Dr. Becker says pets can dramatically improve immunity and prevent allergies. “A study found that children ages 5 to 7 from pet-owning households attend school three weeks more per year than those who don’t have pets,” he says. He also says that the more pets you have earlier in life, the fewer allergies you will develop. “Kids who grow up on farms and around animals don’t have allergies,” he says. “That dander on that hair, that’s natural immunotherapy.” But he notes that this effect is not reversible: Getting a pet as an adult will not minimize allergies, it only helps prevent certain allergies from developing in children.

 

June 13, 2011 Posted by | Uncategorized | , , , , , , | Leave a comment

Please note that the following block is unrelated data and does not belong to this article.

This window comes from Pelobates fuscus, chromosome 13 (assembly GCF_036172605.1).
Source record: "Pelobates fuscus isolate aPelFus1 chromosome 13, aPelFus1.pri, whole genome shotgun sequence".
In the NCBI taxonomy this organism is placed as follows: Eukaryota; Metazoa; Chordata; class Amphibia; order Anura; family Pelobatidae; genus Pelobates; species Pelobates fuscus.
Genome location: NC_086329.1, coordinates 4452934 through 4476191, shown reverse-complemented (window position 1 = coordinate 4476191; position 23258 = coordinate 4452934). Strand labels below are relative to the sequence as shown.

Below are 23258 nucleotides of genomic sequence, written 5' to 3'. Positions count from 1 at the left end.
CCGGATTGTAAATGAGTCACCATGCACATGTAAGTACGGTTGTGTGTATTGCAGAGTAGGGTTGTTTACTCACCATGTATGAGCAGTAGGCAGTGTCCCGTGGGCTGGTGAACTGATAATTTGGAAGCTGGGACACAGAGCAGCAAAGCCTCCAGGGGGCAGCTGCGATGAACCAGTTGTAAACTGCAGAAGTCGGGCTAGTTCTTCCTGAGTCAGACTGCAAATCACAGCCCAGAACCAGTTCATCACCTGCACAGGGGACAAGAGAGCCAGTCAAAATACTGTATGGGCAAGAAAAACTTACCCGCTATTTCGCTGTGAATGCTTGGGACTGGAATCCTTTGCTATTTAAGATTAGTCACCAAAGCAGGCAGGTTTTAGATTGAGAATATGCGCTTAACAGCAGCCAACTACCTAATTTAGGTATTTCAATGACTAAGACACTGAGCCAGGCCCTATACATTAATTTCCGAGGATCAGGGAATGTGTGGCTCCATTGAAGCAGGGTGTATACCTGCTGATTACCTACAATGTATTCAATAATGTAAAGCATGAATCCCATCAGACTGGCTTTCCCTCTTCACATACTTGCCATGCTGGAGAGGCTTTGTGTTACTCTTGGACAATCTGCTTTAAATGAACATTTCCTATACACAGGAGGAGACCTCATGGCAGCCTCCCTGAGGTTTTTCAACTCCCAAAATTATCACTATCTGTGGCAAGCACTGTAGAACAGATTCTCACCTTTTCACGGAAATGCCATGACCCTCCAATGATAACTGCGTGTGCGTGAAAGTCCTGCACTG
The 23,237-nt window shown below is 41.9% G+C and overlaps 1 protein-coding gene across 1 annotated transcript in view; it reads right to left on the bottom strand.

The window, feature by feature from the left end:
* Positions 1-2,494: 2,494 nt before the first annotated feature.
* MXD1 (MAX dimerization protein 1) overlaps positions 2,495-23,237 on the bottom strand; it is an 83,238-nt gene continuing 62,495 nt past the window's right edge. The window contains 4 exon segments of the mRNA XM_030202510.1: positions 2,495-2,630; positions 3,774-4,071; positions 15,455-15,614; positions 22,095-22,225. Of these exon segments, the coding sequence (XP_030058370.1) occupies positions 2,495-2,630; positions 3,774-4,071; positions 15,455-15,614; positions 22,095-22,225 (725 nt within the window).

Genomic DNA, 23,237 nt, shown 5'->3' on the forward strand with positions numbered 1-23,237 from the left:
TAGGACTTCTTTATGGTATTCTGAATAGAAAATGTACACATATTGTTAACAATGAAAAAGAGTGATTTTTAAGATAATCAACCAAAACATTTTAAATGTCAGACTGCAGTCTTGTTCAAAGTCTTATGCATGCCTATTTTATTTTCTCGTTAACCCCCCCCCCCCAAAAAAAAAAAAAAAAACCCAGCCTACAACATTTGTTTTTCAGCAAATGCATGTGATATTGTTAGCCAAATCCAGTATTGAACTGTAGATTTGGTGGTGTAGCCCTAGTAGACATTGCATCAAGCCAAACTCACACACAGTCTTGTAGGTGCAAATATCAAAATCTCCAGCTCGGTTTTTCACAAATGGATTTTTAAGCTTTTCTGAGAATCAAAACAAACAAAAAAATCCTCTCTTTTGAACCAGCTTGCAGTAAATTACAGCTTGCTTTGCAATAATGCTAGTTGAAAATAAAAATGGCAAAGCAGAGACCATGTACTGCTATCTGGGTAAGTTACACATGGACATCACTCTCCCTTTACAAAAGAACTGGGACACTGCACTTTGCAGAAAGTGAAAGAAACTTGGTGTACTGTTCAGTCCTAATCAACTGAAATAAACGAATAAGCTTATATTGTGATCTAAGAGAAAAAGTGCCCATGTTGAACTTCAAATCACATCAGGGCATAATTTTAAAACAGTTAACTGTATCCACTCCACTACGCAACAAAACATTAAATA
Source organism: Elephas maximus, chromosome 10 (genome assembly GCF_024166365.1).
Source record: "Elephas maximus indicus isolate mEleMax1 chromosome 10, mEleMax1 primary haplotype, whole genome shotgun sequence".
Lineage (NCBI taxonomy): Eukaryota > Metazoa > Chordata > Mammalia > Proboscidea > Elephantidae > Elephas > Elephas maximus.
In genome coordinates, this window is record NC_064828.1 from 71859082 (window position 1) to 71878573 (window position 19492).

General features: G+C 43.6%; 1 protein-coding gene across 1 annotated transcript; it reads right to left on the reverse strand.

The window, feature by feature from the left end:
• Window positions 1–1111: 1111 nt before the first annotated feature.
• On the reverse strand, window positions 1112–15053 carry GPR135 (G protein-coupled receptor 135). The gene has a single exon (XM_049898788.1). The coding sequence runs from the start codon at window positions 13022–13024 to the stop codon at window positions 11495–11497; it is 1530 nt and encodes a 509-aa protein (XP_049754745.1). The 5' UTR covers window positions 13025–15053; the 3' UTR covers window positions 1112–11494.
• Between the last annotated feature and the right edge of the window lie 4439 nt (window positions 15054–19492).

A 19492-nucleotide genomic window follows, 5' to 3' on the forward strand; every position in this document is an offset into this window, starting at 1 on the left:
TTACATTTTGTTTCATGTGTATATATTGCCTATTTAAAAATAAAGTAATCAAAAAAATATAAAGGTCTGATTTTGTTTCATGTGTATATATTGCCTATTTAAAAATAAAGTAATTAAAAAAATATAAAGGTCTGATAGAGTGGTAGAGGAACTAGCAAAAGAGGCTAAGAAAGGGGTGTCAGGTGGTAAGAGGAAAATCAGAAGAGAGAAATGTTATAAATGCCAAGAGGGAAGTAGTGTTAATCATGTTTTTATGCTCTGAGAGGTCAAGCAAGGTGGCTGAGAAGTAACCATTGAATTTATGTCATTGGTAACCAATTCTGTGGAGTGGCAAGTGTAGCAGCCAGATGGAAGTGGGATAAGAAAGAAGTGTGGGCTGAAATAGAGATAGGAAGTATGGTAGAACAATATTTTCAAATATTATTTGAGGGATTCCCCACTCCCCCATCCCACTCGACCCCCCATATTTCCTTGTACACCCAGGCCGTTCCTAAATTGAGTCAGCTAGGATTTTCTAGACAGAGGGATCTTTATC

Health tip for week June 6th

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Be aware that high fructose corn syrup will be renamed to “corn sugar”.

The new name “corn sugar” was submitted to the federal government for permission to be used in food labels by the Corn Refiners Association. They have leverage with the government and it is most likely to be approved so look forward to the new label. Don’t mistaken by thinking it’s different. It’s the same and is very bad for you.

What is exactly high fructose corn syrup (HFCS)?